While the rest of the world may be focusing on miniaturization, Harry Porter is headed in the opposite direction. A professor in computer sciences, Porter has a strong interest in showing just exactly how these systems work. To that end, he's built a very impressive relay computer, which occupies a place (make that a big place) of honor on his living room wall.
Harry proudly displaying his relay computer.
Porter's relay computer consists of four physical units: arithmetic logic, register, program control, and a sequencer unit. Each is housed in a nice wooden frame with a glass front for display. Everything is organized logically and LEDs are in place so you can actually see the data flow through the system while the 415 total relays emit a familiar and satisfying cacophony. You can see and hear it in the video below.
The specs, taken from Harry's documentation, are as follows:
Data Bus (8 bits)
Address Bus (16 bits)
All relays are identical (Four-Pole-Double-Throw, 12 Volts)
Max Power Consumption: Estimated 12 Amps @ 13.5 Volts (160 Watts)
Porter completed the computer in 2007. When I asked him if it still worked, he replied "Yes, it is still functional. But it doesn't get much use. I tend to read email on my iPad instead," which is completely understandable. It now waits on standby, ready to be powered on if an excuse presents itself.
Registers and switches.
Click the image above to view the entire slideshow of 17 images.
Programming is quite an arduous task that involves first selecting an address, then using switches to select the byte you wish to enter and then push that into the memory. Repeat this process over and over until you're ready to begin your computation. There are a few sample programs documented on Porter's site that demonstrate how the machine does simple addition, subtraction, and multiplication.
Harry has done a fantastic job of documenting the build. He shares not only a wonderful set of pictures of the process, but also PowerPoint presentations, schematics, and a 60-minute detailed breakdown of the relay computer's design.
I've been following passionate people doing home projects for years and years. This was one I saw a long time ago that I thought really deserved some fresh attention. There's just something so satisfying about hearing those mechanical switches clicking and clacking, I'm glad my laptop doesn't do that, but I kind of wish something in my house did!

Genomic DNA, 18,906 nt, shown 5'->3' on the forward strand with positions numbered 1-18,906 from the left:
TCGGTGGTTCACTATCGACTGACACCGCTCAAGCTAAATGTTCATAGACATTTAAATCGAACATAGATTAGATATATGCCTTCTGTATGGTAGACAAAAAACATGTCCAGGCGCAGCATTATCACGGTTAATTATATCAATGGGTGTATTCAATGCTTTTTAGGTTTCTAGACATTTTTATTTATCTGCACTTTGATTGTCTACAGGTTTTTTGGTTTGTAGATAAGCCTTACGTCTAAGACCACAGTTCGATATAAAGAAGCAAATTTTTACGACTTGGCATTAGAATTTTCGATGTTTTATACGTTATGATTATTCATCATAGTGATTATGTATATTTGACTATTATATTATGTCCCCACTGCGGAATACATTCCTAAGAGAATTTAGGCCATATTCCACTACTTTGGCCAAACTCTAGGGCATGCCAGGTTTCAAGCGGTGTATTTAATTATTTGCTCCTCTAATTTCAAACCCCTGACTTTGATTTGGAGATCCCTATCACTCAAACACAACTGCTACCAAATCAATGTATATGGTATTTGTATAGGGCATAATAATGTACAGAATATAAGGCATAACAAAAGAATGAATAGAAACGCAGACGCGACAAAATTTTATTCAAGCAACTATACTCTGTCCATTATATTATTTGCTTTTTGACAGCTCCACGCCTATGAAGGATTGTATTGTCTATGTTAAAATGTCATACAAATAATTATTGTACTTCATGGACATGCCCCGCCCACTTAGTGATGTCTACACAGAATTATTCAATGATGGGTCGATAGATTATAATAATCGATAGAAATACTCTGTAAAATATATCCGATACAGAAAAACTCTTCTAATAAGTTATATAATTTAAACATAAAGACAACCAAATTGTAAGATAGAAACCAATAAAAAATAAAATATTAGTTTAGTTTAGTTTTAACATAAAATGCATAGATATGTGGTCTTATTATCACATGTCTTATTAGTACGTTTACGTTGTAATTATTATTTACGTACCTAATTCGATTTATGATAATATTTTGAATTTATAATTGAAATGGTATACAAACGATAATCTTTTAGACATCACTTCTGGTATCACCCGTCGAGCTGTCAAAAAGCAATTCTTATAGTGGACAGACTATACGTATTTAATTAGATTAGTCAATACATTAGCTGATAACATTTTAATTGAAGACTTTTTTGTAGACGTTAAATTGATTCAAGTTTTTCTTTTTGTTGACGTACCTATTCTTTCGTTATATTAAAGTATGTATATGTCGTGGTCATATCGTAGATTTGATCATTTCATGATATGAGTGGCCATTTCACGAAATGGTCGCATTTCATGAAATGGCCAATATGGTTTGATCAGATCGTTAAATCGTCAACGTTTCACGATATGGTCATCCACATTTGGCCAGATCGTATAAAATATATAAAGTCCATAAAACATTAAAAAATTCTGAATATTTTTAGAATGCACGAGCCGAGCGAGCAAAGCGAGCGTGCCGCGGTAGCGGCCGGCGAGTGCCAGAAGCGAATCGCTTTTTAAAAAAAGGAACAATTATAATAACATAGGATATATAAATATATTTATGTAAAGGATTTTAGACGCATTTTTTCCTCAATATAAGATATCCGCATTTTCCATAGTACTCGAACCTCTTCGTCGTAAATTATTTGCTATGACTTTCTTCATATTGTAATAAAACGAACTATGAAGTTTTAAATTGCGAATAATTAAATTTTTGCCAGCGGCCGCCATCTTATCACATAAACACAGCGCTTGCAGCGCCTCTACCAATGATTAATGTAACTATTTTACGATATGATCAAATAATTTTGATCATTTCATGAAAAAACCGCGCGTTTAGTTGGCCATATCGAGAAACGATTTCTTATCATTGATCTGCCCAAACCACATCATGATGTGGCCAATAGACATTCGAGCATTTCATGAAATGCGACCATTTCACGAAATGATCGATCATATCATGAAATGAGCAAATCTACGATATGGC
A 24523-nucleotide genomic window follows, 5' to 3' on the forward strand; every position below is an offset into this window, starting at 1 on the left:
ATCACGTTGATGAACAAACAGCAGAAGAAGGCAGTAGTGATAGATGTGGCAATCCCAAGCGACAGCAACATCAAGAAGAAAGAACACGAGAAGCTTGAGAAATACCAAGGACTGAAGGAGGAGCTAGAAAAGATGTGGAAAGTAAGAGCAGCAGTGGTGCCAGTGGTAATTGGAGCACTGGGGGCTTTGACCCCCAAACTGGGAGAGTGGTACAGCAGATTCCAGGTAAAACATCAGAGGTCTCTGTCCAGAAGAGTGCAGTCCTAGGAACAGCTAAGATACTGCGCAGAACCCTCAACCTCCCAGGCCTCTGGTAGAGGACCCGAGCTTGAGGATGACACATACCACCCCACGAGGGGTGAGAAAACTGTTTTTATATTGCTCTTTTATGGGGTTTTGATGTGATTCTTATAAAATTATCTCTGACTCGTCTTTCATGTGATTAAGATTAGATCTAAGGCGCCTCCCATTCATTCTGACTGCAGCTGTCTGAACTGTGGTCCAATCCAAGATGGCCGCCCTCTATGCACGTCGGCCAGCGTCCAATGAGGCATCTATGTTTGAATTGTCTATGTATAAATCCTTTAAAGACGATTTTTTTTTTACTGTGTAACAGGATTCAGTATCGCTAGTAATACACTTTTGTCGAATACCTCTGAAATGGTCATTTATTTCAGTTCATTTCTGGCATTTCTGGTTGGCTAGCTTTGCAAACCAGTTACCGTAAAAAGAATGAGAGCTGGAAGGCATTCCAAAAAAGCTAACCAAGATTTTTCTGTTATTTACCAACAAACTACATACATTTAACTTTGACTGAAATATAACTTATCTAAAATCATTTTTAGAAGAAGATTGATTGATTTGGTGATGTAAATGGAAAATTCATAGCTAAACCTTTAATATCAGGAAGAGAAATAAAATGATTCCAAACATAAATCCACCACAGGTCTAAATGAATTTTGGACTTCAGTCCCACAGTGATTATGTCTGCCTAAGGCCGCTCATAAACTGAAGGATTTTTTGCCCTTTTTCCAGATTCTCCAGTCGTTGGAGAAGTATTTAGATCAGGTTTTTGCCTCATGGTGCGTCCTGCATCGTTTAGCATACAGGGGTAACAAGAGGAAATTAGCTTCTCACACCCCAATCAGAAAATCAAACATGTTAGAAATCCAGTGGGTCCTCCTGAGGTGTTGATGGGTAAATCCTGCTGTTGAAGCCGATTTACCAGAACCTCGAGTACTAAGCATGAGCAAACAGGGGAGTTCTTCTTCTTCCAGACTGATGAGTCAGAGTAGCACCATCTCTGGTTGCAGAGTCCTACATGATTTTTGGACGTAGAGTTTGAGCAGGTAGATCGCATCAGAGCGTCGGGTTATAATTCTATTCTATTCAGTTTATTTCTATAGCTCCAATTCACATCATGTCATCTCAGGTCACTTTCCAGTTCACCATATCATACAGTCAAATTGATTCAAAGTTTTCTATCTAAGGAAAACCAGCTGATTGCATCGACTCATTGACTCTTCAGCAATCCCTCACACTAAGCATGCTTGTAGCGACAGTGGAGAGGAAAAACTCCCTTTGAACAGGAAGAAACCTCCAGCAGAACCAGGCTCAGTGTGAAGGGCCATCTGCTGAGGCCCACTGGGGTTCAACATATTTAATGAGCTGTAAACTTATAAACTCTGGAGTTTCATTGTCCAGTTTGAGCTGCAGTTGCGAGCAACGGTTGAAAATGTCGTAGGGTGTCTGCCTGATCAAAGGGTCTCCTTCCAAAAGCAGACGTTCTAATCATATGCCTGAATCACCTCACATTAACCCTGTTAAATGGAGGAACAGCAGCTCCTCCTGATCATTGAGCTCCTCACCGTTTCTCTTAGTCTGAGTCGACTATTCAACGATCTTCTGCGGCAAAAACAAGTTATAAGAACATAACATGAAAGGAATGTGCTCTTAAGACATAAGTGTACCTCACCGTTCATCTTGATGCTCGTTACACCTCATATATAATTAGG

Oh man, my co workers would kill me. I get aggressive with mechanical keyboards. By the end of a long sentence I'm furiously pounding on it just for the satisfaction of the RATA-TAT-TAT. You don't even want to see me use a typewriter with a manual carriage return.
I need to stay away from those for everyone's sake.
I always loved the sound of a keypunch. I had a friend who called them "pea-kunch machines" because that's the sound they make: p-kunch, p-kunch, p-kunch followed by the satisfying hiss and klunk-klunk as the card is released and a new one loaded.
Max obviously has not seen this yet....eat ya heart out Max!!! A serious labour of love though. I see he uses a 32K x 8 static ram chip for memory....cheating really, though it's excusable - if he did that with relays it would take up his whole lounge room. Pity he did not use ferrite core memory or something else from a bygone era for that.
This reminds me of the "BiTran 6" computer I used at Penn Technicial School. It used 7400 logic chips but was programed using binary. I remember for my senior project I programmed it to solve the quadratic equation. The good old days ....
Someone gave me one of those the other day...can't be that old as it has a PS2 connector. It was too nice to chuck, but if anyone wants it, let me know...you pay postage from Aussie (and they're not light!) I'd love to see it go to a good home.
David Patterson, known for his pioneering research that led to RAID, clusters and more, is part of a team at UC Berkeley that recently made its RISC-V processor architecture an open source hardware offering. We talk with Patterson and one of his colleagues behind the effort about the opportunities they see, what new kinds of designs they hope to enable and what it means for today’s commercial processor giants such as Intel, ARM and Imagination Technologies.